Eric Joyce, Marketing Specialist
The emergence of “big data” has stimulated new opportunities to better understand patterns, trends and associations in human behavior and interaction for individuals and organizations across all industries. These data have also uncovered new privacy concerns requiring an ethical framework for data scientists and other “big data” aggregators.
To help address these concerns, Professor H.V. Jagadish launched his Data Science Ethics MOOC on edX earlier this year examining the complexity of ethics, data ownership and privacy in data science. The course is designed for novices in the field and established data scientists alike. More than 4,500 lifelong learners enrolled in “Data Science Ethics” last May and Professor Jagadish has re-launched the course this fall. Learners explore ethical issues regarding who owns data, ways in which informed consent is granted and how different aspects of privacy are valued throughout the class. Course materials are designed for lifelong learners to explore independently and are published as open educational resources so that they may be used by other educators to supplement their curriculum.
As a leading expert in the field of data science, Professor Jagadish has contributed to Slate Magazine, U.S. News and World Report, the Conversation U.S. and authors his own blog, Big Data Dialog, where he discusses key issues surrounding ethics in data science. He is also a grant recipient from the Bill and Melinda Gates Foundation’s Grand Challenge Explorations family of initiatives designed to stimulate innovation to solve key global health and development problems.
Earlier this year, we discussed the impact of data science and the necessity to establish ethical guidelines in the field with Professor Jagadish. We followed up with him to discuss his experiences during the initial launch of the course and how he incorporates real-world case studies examining emerging ethical dilemmas from a data science perspective.
What questions have emerged in the field of data science and/or surrounding data ethics since first launching the course?
The crucial importance of data science ethics has grown tremendously even within the few months since the course was launched.
The White House put out a report, “Big Data: A Report on Algorithmic Systems, Opportunity, and Civil Rights,” laying out a U.S. national perspective on Data Science Ethics, and underlining the importance of training such as this MOOC offers.
Cathy O’Neil wrote an excellent, if alarming, book: Weapons of Math Destruction: How Big Data Increases Inequality and Threatens Democracy. In this book she points out the many ways in which Big Data can hurt the poor, minorities and the underprivileged. I believe that Data Scientists trained to think ethically are the primary solution to the problems she so eloquently points out.
Tell us about the different case studies you incorporate in the course. How do these illustrate the real-world impact of data science ethics?
Data Science has tremendous impacts on society, and we are still understanding these as a society. So there is an interesting news story almost every week. I chose a few of the most interesting stories to make into case studies for the original launch of this course in May. I now have material for 2 or 3 more case studies since then. However, I am resisting the temptation to tinker with the course material too much. So I have not added these new case studies into the course in a full-blown way. Rather, I am planning to introduce them lightly – in discussion.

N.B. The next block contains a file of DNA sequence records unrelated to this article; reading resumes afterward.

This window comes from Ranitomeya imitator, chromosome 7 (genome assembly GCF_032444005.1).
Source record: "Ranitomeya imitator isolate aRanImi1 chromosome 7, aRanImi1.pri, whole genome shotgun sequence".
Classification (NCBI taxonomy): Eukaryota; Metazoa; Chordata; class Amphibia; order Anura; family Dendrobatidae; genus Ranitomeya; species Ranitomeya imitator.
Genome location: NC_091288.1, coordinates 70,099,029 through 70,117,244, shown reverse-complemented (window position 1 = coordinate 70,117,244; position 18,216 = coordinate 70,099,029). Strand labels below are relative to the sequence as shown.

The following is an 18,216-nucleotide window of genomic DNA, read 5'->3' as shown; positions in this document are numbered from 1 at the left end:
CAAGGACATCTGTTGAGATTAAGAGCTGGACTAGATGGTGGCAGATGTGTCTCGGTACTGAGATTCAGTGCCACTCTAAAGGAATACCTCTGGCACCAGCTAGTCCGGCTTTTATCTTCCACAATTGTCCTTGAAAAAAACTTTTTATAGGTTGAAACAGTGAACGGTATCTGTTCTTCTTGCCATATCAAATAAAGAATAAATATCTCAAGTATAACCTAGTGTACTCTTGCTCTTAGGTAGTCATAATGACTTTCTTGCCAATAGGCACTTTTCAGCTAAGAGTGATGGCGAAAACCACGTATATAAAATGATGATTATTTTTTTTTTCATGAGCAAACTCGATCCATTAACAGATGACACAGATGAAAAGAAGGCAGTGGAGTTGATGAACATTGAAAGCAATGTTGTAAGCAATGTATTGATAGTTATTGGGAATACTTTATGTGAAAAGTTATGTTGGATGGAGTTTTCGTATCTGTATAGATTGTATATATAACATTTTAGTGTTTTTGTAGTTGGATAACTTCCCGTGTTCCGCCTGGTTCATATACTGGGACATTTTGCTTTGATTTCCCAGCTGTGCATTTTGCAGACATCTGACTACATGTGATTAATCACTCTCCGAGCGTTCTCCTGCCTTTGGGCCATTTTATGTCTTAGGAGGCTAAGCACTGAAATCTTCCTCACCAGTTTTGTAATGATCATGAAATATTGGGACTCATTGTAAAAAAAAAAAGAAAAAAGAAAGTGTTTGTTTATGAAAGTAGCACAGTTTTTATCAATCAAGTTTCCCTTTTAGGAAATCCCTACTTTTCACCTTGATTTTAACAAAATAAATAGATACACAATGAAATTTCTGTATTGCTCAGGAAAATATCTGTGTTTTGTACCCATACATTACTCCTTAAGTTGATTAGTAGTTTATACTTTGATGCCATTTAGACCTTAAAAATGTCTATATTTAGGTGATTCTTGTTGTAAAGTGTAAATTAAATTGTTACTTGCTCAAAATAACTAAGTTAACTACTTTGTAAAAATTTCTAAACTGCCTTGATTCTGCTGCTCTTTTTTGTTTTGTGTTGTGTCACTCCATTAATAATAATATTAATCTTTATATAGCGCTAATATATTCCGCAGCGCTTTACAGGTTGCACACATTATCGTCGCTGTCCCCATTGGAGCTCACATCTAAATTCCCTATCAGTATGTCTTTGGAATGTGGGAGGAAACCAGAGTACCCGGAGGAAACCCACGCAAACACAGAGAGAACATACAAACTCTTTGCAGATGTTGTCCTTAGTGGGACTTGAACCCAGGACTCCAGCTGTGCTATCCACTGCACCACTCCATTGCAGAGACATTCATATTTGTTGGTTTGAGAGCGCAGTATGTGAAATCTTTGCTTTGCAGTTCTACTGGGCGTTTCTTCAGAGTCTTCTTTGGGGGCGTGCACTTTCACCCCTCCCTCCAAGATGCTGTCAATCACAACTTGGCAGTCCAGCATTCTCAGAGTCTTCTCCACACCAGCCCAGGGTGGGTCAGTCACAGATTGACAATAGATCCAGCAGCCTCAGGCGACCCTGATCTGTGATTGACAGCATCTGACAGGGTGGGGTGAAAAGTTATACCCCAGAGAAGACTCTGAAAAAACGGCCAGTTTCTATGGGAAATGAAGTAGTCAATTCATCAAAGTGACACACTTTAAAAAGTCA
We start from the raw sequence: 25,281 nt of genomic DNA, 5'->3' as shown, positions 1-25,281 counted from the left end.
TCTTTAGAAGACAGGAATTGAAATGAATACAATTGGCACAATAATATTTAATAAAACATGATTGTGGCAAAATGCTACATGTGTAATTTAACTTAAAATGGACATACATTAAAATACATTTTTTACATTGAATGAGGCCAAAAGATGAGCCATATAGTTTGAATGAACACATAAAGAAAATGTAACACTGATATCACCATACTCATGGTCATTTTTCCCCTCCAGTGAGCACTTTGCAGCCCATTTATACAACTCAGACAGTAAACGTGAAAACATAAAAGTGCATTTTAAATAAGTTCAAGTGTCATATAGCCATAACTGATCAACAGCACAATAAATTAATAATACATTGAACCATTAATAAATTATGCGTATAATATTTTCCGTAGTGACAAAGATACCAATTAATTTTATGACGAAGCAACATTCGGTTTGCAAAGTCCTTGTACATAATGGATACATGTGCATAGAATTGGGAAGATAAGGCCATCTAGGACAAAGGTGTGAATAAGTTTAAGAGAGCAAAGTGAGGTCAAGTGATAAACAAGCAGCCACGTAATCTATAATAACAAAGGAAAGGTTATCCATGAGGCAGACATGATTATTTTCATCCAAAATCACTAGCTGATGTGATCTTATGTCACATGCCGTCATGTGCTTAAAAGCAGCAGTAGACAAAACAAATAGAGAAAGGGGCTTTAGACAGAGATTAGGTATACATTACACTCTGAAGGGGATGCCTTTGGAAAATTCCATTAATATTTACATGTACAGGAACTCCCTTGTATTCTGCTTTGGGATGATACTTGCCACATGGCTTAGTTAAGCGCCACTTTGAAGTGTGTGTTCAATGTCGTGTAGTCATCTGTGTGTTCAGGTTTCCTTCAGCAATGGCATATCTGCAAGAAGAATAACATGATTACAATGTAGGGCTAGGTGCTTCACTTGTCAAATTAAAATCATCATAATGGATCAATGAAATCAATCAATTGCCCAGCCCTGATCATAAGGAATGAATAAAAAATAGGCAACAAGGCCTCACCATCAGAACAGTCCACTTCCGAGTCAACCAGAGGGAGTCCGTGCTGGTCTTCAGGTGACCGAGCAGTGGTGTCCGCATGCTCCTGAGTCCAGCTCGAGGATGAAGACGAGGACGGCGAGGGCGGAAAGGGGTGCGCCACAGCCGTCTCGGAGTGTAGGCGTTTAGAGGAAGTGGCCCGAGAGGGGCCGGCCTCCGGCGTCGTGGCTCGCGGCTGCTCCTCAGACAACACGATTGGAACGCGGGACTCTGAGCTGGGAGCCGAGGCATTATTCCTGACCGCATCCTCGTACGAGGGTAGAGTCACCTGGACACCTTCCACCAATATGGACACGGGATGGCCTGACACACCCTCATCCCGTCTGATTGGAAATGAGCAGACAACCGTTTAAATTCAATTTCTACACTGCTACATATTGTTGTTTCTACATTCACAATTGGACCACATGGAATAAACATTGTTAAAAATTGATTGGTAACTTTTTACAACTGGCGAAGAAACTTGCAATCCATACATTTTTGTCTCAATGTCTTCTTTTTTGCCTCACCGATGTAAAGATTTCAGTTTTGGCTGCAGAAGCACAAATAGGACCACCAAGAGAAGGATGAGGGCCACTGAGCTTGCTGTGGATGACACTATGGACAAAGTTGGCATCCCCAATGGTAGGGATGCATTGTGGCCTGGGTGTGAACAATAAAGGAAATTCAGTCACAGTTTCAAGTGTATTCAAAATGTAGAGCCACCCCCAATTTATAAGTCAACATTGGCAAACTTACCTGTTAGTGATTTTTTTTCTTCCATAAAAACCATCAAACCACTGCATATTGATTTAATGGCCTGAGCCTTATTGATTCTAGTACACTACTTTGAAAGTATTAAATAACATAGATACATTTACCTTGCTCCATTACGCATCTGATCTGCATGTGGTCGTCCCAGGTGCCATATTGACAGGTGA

One other thing we are doing differently in this re-launch is to make the course self-paced, with all the material online on day 1. This gives the students much more flexibility with their timing, at the cost of some dispersion in the discussion threads.
What common ethical concerns may faculty, students, alumni and/or the public encounter from a data science perspective and what can they do to address them?
Even as society as a whole is becoming more aware and more concerned about possible problems that can arise due to the inappropriate use of data science, we still do not have basic data science education as part of the data science curriculum. We need this. We need every practitioner of data science to understand the potential impact of their work on society, to take responsibility for it, and to have enough understanding of the critical issues to be able to exercise good judgment.
In what ways can students apply what they learn in this course to make informed data science decisions or help organizations manage data responsibly and ethically?
In the practice of data science, a data scientist makes so many decisions every day: what variables to include in their model, what training data to use, how to resolve errors and missing values in data, what types of explanations to obtain from algorithms, and on and on. Many of these decisions can have significant downstream impact. The teachings of this course will help the data scientist to recognize these possible impacts and to take them into consideration as they make these every day decisions. The end result is a win-win: better decisions get made, with clear appreciation of societal impacts.
Of course, there will be some situations where we cannot get to a win-win. There may be a conflict between a desired ethical path and other pressing requirements. These will need to be worked out. This course will at least help frame the issues, so that there can be a meaningful discussion that leads to a well-considered decision.
Professor Jagadish’s Data Science Ethics course is available now on edX. Visit the Data Science Ethics page to enroll in this four-week course.
Professor of Electrical Engineering and Computer Science
College of Engineering
University of Michigan